Sun's Java-XML pledge



Eric Doyle

Sun aims to bring portable data a step closer by allowing developers to integrate Extensible Mark-up Language (XML) with its...



Eric Doyle

Sun aims to bring portable data a step closer by allowing developers to integrate Extensible Mark-up Language (XML) with its Java application code.

The supplier says it will provide tools and programming interfaces to make it easy for developers to use XML, the Internet data standard, in their Java applications. It also promised to ensure openness by adopting and participating in the development of existing open standards.

Simon Nicholson, senior market strategist at Sun's XML Technology Center, said, "XML very much extends what we can do with Java because it enables developers to work with open, portable data."

XML promises to allow businesses to create applications that can share data over the Internet, overcoming the difficulties created by incompatible file formats and application code.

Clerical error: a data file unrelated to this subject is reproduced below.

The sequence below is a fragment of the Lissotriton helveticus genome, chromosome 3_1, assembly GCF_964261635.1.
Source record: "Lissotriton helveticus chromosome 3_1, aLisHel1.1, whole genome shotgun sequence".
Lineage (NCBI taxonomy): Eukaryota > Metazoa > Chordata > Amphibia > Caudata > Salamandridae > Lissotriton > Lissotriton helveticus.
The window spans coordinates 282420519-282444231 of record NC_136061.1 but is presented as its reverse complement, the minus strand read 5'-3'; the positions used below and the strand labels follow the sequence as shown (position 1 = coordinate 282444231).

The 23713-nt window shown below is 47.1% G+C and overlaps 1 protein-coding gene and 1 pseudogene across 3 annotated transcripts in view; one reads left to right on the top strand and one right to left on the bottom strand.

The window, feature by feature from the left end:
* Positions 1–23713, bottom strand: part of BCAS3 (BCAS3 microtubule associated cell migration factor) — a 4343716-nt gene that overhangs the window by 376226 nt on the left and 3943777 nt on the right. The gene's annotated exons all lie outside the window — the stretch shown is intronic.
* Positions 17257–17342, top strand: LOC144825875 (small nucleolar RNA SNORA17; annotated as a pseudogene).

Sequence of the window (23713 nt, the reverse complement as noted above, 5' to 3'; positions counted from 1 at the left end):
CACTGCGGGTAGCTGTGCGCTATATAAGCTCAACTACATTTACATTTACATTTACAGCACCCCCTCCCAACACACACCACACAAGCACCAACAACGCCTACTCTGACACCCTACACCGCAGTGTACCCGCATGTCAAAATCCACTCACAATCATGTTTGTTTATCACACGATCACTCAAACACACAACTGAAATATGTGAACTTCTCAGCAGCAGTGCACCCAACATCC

Jon Collins, a senior analyst at Bloor Research, said the move would ensure Java developers' skills remain valuable in the future. "Sun's move makes sense. Microsoft casts XML as Java's demon so Sun has got to cast a spell to tame it. XML is inevitable and technologically sound."

Microsoft has maintained that "Java will be bypassed altogether once XML standards are accepted for business-to-business commerce" (Computer Weekly, 9 March). Nicholson refutes this: "Look at the work we've done with W3C, if we thought there was a risk of that happening, it isn't something we would have engaged in."

The main standard that will be supported is e-business XML, which is an initiative backed by the United Nations body for Trade Facilitation and Electronic Business.

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